For caping out big game heads and skinning the feet and toes on bears, you’ll want a caping knife. I prefer one like the Cub Bear from Knives of Alaska because of its distinct point and narrow,  short blade.

For caping out big game heads and skinning the feet and toes on bears, you’ll want a caping knife. I prefer one like the Cub Bear from Knives of Alaska because of its distinct point and narrow, short blade.

CAPING KNIFE

If you plan to mount the animal head, you’ll want to carry a caping knife. A caping knife has a shorter, thinner blade with a definite point. This allows you to make intricate cuts around the eyes and lips of your trophy, as well as when skinning the feet on bears.
BONING KNIFE

When I was a kid, we’d use a hunting knife for this job, but while working in beef production plants, I discovered what a real boning knife could do. I took what I learned there and applied it in my outdoor world.

To get a clean bone (which means to remove all the meat) you’ll want a semi-flexible knife. You don’t want it too flimsy or you won’t be able to control the blade while working. I favor a 6-inch boning knife, but have buddies who favor a 5-inch blade. I favor a semiflex, but some people prefer a superflex blade. It’s a matter of preference.

I favor a thin fold-up knife. I don’t like thick, bulky ones, and most of Puma’s fold-up knives are thin and sleek.

I favor a thin fold-up knife. I don’t like thick, bulky ones, and most of Puma’s fold-up knives are thin and sleek.

A SOFTER METAL BLADE is easier to sharpen, but it doesn’t stay sharp as long. A harder knife is more difficult to sharpen but will keep an edge longer. Again, it’s not a matter of right or wrong, just personal preference.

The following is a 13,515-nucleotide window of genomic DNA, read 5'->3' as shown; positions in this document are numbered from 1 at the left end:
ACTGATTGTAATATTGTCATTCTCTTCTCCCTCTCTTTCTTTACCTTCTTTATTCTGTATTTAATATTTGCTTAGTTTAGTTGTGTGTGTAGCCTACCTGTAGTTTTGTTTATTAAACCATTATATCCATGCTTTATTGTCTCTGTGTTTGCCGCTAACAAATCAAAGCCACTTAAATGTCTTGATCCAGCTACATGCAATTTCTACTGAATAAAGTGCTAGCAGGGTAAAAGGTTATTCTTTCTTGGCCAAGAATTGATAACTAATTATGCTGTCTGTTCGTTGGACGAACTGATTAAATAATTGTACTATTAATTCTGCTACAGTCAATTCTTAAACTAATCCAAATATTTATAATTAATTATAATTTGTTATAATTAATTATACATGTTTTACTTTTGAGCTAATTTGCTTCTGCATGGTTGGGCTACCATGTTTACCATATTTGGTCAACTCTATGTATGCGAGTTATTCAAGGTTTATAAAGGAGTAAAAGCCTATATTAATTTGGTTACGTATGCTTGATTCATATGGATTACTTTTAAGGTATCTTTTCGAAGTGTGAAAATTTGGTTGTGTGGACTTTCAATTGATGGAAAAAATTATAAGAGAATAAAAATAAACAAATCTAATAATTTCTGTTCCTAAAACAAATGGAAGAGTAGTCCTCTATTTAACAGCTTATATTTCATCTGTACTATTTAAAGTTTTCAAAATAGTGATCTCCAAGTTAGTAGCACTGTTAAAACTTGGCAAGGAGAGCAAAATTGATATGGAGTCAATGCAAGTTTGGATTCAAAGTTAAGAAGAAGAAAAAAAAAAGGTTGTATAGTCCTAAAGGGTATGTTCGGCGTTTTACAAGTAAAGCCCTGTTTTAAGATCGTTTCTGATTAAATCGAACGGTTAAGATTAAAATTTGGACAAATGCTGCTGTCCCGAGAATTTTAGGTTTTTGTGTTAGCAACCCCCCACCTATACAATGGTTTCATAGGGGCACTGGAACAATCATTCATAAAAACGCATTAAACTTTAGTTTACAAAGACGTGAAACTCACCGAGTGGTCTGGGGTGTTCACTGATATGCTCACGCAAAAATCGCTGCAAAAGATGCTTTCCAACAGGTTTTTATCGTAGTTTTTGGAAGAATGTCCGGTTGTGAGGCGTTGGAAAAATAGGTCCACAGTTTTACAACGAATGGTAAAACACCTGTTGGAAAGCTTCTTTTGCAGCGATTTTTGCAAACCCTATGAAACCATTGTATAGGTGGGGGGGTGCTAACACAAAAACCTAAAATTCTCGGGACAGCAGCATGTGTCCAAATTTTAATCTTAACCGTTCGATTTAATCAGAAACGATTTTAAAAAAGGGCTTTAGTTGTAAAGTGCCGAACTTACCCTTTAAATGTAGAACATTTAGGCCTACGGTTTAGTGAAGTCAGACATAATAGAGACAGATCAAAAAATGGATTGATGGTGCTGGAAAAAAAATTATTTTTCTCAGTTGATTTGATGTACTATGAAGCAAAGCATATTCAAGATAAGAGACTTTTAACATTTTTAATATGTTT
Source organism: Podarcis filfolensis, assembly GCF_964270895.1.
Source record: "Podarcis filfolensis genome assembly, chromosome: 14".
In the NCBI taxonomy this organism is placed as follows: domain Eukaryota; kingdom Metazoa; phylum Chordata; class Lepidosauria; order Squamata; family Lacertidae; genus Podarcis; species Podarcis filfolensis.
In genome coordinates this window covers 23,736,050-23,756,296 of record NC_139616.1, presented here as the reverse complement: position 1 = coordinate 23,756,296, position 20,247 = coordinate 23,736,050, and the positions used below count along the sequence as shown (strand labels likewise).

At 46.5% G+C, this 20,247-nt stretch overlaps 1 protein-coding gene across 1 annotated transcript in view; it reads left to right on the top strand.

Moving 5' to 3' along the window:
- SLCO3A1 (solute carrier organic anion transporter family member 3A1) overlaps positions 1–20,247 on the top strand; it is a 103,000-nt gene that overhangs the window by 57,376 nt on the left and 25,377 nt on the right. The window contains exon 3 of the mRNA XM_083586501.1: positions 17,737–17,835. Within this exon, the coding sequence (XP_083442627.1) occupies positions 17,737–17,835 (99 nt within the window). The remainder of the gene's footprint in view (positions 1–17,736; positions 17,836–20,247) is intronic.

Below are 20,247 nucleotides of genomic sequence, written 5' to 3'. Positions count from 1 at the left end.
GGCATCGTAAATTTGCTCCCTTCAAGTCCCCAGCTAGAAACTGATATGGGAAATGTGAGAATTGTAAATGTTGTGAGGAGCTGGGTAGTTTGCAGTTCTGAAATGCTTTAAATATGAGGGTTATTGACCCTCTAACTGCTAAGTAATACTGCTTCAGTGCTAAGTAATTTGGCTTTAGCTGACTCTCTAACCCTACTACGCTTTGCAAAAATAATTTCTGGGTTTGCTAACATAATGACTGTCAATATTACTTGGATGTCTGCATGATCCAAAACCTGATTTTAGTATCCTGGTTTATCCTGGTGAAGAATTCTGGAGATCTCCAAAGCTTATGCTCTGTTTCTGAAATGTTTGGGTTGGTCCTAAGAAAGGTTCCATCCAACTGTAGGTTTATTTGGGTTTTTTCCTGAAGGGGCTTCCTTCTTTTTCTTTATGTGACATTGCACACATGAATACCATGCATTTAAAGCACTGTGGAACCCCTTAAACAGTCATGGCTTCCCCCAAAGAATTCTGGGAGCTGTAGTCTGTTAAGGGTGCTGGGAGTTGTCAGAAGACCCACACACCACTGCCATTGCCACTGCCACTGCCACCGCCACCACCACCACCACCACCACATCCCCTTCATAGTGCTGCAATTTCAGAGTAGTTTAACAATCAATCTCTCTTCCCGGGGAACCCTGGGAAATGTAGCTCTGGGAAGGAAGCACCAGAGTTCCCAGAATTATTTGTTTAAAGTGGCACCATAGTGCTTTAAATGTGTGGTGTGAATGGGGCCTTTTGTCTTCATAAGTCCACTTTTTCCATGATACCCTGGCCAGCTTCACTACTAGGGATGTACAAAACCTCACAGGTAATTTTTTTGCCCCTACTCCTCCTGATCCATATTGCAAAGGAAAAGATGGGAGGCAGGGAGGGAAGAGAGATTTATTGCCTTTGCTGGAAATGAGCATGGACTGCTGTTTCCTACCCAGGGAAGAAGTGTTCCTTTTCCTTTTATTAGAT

If you’ve hiked in 7 miles and shoot an elk, it’s nice to have a knife that will hold an edge long enough to skin him so you don’t have to carry a sharpening stone. For that reason, I favor a knife that is hard and will keep an edge but that is not insanely hard. Something of the hardness of a Knives of Alaska knife is perfect.

What about straight blade versus fold-ups? Again, it’s a matter of preference. I like both, and sometimes interchange at the drop of a hat. However, if you choose a folder, make sure it has a locking blade so it doesn’t close on your hand while working, although nearly all folders are lock blades now.

There are several good manufacturers on the market. Choose which brand you prefer, and then pick one with the task-specific designs that I’ve listed above. And after you’ve made your selection, happy hunting! ASJ

Knives of Alaska makes several excellent products. The Legacy (top) is a skinning knife with a shorter blade and a full handle to give you total knife control. The Pronghorn is a clip-point style that makes it ideal for difficult initial incision cuts. (RON SPOMER OUTDOORS PHOTO)

Knives of Alaska makes several excellent products. The Legacy (top) is a skinning knife with a shorter blade and a full handle to give you total knife control. The Pronghorn is a clip-point style that makes it ideal for difficult initial incision cuts. (RON SPOMER OUTDOORS PHOTO)

Editor’s note: For more on this and other knife-related topics, see the author’s e-article “Knife Sharpening” (available on Amazon Kindle), and check out the YouTube videos on RonSpomerOutdoors.

Posted in Knives Tagged with: , , , ,

November 1st, 2015 by Danielle Breteau

TOP 10 Blades Of 2015

TOP 10 Blades 2015

BLADE CATEGORIES

 

Hunting / SurvivalCold Steel

 Warcraft Tanto

Cold Steel Warcraft Tanto

Why we love this blade ♥ Wield this thing once and you may never let go. The weight and balance alone immediately lets the user know they are handling a profound tool. A true blade of blades.
Style Tanto
Overall Length 12 3/4 inches
Blade length 7.5 inches
Blade material Steel U.S. CPM 3-V High Carbon
Blade thickness 5 mm
Blade width 1.5 inches
Handle material G10 Glass epoxy
Overall weight 13 ounces
Features Diamond like coating – Highly rust and scratch resistant
Comes with Secure-Ex sheath. Extremely well balanced as a survival blade
All business
MSRP $329.99

Hatchet / Axespyderco-logoo

H01 SzaboHawk Tactical Tomahawk


Spyderco Axe
Why we love this blade

♥ It’s not just a tool, it’s a close-combat weapon, and offers a curved handle that places the center of balance midway along its length. That makes this axe faster!